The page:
Everyone loves comic book trivia, but with 75 years of superhero comics behind us right now, there’s always some new obscure fact to learn. That’s why ComicsAlliance is going deep into the minutiae of your favorite characters in our continuing video series. You think you know comics? Well, here’s a few things you might not know!
This week we're taking a look at The Dark Knight Returns, the critically acclaimed and best-selling Batman mini-series that seems to be serving as inspiration for Batman v Superman. Find out how Frank Miller's lack of concern for Batman continuity affected Jim Gordon's marriage, how Love and Rockets affected the series, and just why licken chegs don't shiv, mon, as well as several other equally interesting facts.
The art team for Frank Miller's worryingly titled third entry in his Dark Knight trilogy was unveiled by DC this morning, with Andy Kubert providing the pencils, and longtime Miller collaborator Klaus Janson providing inks. DC also unveiled the first image by the creative team. Kubert's previous Batman credits include the "Batman and Son" arc with Grant Morrison, and the story "Whatever Happened to the Caped Crusader" with Neil Gaiman. Janson was Miller's inker on the original The Dark Knight Returns.
You might not realize it, but we're currently living in a Golden Age of licensed crossovers. I mean, really, you can go out right now and pick up a comic about the Ninja Turtles hanging out with the Ghostbusters and it'll be a rewarding experience that ties in logically to both ongoing series about those characters, and when you really think about it, that's mind-blowing. There was, after all, a time not too long ago when the big boom brought us a new installment of Such-and-Such vs. So-and-So almost every month, and getting excited for any of them was almost always a recipe for disappointment.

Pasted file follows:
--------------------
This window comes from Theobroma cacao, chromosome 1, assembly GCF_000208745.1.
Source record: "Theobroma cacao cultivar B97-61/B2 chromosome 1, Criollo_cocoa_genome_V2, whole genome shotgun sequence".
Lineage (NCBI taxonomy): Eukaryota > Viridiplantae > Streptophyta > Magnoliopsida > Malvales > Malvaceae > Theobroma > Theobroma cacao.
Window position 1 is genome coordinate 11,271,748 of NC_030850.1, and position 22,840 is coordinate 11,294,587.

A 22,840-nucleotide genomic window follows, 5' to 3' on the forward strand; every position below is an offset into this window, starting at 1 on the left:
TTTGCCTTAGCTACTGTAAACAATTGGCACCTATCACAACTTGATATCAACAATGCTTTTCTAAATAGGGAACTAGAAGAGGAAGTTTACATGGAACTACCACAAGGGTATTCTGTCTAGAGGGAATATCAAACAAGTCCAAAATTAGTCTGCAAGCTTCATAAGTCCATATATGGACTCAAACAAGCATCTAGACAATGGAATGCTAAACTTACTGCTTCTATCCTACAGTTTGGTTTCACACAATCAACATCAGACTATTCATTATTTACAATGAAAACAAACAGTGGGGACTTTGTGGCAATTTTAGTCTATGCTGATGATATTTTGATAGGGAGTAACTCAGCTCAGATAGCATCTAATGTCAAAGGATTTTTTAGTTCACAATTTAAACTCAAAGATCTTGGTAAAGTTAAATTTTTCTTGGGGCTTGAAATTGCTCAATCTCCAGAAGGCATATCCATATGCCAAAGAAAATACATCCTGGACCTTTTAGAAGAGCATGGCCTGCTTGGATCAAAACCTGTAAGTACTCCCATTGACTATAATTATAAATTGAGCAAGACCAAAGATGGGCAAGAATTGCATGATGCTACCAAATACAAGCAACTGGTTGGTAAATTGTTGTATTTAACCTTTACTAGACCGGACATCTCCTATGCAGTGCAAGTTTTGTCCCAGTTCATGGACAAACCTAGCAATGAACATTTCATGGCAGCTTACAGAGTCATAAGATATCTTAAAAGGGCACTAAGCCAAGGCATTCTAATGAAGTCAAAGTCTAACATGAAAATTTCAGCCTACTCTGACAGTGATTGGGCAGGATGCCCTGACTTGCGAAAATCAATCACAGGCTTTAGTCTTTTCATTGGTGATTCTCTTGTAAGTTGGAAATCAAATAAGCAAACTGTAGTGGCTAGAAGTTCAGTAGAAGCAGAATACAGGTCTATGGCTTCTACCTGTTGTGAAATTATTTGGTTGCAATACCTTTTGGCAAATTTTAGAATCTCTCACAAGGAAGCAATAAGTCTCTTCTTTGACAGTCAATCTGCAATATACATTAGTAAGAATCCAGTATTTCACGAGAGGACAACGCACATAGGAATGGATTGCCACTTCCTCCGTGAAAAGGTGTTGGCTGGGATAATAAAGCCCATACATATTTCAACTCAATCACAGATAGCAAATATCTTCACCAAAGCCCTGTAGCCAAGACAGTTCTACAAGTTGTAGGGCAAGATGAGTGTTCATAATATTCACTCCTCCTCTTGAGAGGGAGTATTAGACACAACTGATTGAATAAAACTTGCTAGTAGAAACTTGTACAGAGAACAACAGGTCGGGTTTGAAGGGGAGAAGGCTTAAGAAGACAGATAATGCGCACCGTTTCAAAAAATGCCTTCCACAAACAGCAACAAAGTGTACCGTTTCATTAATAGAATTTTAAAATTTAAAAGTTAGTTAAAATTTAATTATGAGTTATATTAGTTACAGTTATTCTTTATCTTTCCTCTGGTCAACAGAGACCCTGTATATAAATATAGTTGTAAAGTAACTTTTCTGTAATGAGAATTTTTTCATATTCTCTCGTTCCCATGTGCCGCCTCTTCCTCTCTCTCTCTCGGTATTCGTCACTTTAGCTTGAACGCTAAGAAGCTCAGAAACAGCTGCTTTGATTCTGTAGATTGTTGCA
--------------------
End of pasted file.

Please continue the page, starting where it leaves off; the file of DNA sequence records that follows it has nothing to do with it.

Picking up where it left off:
Except, that is, for the time Frank Miller and Walter Simonson decided to do a book about RoboCop fighting the Terminator and gave us the greatest crossover of all time.
Nearly 30 years after the release of The Dark Knight Returns, and almost 15 after The Dark Knight Strikes Again, Frank Miller is coming back to DC comics for a third installment in his series of stories about an older Batman in a world of corruption. It will be out this fall.
Let's generously say that the title is...interesting: The Dark Knight III: The Master Race. Miller is set to co-write the eight-issue series with Brian Azzarello, who wrote a somewhat controversial Batman story of his own, "Broken City," back in 2004. According to DC's blog, an artist has yet to be named. (Which seems to mean Miller won't be drawing it.)
There is a corridor. At the end of it, there is a closed door. Behind that, a kidnapped boy. Men come and go, speaking in untranslated Russian.
And so, at the end of the second episode of Netflix's Daredevil show, the scene is set for the most memorable action set piece in the entire series — and arguably one of the best in TV history. Thousands of words have been spilled over this fight scene online already. Let's apply our heightened senses to work out why, and whether the show lifted any tricks from its paper-and-ink brethren.
It appears that you already have an account created within our VIP network of sites on .
To keep your personal information safe, we need to verify that it's really you.
To activate your account, please confirm your password.
When you have confirmed your password, you will be able to log in through Facebook on both sites.
It appears that you already have an account on this site associated with . To connect your existing account just click on the account activation button below. You will maintain your existing VIP profile. After you do this, you will be able to always log in to http://comicsalliance.com using your original account information.